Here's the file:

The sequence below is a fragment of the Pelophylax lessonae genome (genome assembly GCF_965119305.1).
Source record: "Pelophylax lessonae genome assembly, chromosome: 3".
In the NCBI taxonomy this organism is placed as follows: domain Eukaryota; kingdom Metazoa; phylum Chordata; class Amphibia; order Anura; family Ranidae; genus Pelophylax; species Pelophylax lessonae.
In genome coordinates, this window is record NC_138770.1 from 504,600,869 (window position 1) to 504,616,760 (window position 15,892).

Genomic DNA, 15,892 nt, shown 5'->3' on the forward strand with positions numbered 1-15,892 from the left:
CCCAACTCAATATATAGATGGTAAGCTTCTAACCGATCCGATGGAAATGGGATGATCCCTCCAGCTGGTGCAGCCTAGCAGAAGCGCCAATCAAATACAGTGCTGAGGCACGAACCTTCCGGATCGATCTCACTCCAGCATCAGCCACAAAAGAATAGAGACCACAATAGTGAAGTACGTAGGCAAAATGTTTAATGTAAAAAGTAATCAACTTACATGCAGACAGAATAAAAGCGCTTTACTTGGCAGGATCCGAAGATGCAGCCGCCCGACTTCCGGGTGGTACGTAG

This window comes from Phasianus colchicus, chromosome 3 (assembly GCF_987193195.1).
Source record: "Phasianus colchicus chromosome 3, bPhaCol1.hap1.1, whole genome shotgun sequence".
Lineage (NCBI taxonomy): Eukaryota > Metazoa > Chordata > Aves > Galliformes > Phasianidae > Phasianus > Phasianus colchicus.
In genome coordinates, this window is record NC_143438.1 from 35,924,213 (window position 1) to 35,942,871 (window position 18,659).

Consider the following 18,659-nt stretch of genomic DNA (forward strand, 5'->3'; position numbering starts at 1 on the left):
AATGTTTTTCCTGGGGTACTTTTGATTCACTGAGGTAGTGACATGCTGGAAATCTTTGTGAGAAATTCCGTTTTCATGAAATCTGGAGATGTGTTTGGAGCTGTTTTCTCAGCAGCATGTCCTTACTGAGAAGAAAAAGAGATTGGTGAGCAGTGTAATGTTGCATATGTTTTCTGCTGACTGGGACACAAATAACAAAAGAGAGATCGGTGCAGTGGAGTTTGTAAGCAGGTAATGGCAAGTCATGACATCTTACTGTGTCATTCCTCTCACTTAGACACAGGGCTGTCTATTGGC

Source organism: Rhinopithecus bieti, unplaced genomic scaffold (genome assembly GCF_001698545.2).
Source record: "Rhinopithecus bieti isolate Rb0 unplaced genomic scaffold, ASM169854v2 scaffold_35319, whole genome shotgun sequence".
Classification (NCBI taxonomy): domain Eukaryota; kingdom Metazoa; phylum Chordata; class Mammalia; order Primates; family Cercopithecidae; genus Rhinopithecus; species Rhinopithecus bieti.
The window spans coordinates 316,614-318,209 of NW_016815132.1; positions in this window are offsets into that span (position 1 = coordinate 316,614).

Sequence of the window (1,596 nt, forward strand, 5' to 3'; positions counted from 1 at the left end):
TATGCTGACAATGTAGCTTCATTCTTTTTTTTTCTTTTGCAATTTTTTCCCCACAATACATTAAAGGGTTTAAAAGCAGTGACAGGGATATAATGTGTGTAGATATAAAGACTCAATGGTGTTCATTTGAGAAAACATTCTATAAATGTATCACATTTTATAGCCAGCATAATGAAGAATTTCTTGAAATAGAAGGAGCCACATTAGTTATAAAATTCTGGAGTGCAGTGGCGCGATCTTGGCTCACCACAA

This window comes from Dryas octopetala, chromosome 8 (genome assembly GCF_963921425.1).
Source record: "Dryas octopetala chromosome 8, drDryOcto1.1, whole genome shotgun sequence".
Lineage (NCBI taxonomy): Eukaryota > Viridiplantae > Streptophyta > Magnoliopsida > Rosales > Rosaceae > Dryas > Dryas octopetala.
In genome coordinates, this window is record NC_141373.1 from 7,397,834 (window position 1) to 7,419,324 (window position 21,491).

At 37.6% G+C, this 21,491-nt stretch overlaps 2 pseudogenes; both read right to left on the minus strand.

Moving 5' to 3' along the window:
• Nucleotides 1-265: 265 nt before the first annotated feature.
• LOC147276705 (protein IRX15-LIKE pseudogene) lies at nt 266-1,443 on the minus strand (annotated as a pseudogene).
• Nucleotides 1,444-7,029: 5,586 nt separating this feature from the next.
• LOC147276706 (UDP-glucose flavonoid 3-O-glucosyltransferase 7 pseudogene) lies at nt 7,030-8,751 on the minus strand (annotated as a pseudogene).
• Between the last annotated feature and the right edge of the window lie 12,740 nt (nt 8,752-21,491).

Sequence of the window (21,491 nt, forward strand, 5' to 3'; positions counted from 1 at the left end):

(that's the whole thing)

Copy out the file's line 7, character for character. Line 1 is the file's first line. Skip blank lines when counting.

This window comes from Phasianus colchicus, chromosome 3 (assembly GCF_987193195.1).